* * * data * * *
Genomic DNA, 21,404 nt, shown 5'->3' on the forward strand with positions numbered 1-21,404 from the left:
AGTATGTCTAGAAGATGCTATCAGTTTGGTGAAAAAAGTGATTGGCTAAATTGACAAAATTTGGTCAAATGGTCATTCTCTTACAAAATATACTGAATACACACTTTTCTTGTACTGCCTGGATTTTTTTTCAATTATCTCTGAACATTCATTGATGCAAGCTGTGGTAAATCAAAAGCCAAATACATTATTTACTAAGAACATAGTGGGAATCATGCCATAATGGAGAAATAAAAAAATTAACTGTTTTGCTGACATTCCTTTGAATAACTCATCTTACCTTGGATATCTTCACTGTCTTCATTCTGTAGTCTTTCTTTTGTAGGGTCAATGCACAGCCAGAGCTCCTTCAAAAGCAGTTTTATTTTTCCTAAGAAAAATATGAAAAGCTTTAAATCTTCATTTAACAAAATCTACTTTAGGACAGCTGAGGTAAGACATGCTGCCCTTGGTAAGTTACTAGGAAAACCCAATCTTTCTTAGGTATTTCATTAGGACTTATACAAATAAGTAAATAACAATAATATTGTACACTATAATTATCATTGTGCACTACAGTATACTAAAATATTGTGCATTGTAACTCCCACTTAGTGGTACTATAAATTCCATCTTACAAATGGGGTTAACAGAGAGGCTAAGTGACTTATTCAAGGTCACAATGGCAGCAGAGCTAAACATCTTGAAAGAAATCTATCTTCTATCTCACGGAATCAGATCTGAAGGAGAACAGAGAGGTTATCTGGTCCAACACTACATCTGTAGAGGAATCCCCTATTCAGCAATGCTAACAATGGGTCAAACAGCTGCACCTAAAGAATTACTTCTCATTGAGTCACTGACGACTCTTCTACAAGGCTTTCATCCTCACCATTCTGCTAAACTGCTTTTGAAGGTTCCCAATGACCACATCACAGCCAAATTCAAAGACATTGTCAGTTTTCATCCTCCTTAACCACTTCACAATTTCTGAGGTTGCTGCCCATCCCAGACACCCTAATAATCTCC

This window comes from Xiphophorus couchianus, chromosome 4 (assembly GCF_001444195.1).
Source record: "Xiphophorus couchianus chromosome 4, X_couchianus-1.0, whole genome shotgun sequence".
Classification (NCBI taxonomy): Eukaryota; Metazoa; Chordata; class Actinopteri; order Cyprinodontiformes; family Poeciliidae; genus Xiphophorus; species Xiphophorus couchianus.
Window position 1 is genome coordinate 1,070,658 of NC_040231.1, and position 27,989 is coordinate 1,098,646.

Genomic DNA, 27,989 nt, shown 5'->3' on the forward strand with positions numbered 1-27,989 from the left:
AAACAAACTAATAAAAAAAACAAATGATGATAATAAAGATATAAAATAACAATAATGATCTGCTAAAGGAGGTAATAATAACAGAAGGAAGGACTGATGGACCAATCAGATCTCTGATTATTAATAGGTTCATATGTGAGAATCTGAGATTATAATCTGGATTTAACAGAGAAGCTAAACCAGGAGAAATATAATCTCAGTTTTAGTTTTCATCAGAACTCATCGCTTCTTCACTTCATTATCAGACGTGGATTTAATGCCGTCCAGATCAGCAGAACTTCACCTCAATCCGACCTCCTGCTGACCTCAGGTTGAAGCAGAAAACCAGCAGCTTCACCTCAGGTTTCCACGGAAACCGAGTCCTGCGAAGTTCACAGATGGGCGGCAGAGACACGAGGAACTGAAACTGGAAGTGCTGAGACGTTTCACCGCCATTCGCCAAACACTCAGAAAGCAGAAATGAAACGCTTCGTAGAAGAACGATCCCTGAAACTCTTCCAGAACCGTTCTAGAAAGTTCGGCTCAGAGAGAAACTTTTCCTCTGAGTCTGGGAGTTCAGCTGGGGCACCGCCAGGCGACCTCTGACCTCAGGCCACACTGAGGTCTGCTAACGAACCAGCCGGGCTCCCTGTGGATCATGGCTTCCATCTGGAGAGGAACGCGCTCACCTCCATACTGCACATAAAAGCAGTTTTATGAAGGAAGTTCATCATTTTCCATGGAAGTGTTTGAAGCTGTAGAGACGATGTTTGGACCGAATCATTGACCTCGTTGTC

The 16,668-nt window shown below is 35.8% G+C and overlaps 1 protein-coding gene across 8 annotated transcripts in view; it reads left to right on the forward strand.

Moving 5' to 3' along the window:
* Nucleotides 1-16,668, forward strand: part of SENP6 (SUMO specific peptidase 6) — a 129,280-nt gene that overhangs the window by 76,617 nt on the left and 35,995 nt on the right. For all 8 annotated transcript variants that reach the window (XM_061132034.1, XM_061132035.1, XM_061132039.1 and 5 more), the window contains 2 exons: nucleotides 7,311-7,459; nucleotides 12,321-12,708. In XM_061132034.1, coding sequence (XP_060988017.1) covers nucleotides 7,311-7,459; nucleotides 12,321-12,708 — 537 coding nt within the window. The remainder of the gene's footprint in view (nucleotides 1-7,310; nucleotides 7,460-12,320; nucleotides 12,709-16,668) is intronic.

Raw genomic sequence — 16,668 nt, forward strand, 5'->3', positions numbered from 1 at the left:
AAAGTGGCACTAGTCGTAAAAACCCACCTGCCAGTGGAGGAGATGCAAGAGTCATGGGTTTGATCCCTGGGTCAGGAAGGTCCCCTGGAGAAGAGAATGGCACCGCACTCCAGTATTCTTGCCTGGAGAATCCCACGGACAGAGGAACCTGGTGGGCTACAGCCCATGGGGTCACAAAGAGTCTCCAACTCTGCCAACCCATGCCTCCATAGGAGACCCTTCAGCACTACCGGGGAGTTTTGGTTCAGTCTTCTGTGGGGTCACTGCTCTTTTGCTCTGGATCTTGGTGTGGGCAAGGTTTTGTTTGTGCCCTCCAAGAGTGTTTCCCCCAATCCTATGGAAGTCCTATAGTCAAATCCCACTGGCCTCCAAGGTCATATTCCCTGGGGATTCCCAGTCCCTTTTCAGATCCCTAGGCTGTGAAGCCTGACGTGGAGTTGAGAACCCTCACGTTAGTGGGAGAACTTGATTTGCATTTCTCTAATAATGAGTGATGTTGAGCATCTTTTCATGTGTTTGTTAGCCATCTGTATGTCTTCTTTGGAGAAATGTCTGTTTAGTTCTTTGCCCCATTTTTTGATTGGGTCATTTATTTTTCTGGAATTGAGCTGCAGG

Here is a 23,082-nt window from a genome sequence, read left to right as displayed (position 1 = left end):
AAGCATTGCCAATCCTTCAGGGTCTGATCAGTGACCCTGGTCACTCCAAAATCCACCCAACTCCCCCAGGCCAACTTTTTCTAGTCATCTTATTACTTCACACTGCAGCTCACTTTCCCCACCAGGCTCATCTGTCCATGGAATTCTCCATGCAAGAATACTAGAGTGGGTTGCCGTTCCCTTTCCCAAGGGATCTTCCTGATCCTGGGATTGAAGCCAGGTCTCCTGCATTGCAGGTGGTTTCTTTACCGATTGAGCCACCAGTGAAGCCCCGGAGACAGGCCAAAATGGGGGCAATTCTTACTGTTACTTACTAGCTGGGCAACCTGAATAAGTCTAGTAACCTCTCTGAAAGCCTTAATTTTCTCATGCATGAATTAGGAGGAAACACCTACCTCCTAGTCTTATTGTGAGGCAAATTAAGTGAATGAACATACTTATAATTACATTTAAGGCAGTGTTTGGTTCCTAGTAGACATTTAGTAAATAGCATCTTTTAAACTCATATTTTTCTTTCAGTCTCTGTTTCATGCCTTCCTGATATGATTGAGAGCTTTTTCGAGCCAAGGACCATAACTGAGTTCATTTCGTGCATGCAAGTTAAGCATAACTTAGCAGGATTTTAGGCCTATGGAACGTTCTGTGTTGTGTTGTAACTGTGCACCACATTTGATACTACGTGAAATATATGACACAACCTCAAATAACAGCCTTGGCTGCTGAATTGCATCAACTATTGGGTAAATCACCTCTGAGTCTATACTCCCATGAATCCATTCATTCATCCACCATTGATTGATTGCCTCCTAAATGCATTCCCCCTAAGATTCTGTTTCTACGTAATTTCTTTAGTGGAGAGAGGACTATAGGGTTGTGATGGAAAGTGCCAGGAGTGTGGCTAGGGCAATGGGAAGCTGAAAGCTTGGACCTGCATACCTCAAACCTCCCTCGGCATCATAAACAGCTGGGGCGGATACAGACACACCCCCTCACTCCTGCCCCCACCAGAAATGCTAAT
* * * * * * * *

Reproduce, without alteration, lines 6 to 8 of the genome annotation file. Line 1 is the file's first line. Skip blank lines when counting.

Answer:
Window position 1 is genome coordinate 1,070,658 of NC_040231.1, and position 27,989 is coordinate 1,098,646.

Genomic DNA, 27,989 nt, shown 5'->3' on the forward strand with positions numbered 1-27,989 from the left:
AAACAAACTAATAAAAAAAACAAATGATGATAATAAAGATATAAAATAACAATAATGATCTGCTAAAGGAGGTAATAATAACAGAAGGAAGGACTGATGGACCAATCAGATCTCTGATTATTAATAGGTTCATATGTGAGAATCTGAGATTATAATCTGGATTTAACAGAGAAGCTAAACCAGGAGAAATATAATCTCAGTTTTAGTTTTCATCAGAACTCATCGCTTCTTCACTTCATTATCAGACGTGGATTTAATGCCGTCCAGATCAGCAGAACTTCACCTCAATCCGACCTCCTGCTGACCTCAGGTTGAAGCAGAAAACCAGCAGCTTCACCTCAGGTTTCCACGGAAACCGAGTCCTGCGAAGTTCACAGATGGGCGGCAGAGACACGAGGAACTGAAACTGGAAGTGCTGAGACGTTTCACCGCCATTCGCCAAACACTCAGAAAGCAGAAATGAAACGCTTCGTAGAAGAACGATCCCTGAAACTCTTCCAGAACCGTTCTAGAAAGTTCGGCTCAGAGAGAAACTTTTCCTCTGAGTCTGGGAGTTCAGCTGGGGCACCGCCAGGCGACCTCTGACCTCAGGCCACACTGAGGTCTGCTAACGAACCAGCCGGGCTCCCTGTGGATCATGGCTTCCATCTGGAGAGGAACGCGCTCACCTCCATACTGCACATAAAAGCAGTTTTATGAAGGAAGTTCATCATTTTCCATGGAAGTGTTTGAAGCTGTAGAGACGATGTTTGGACCGAATCATTGACCTCGTTGTC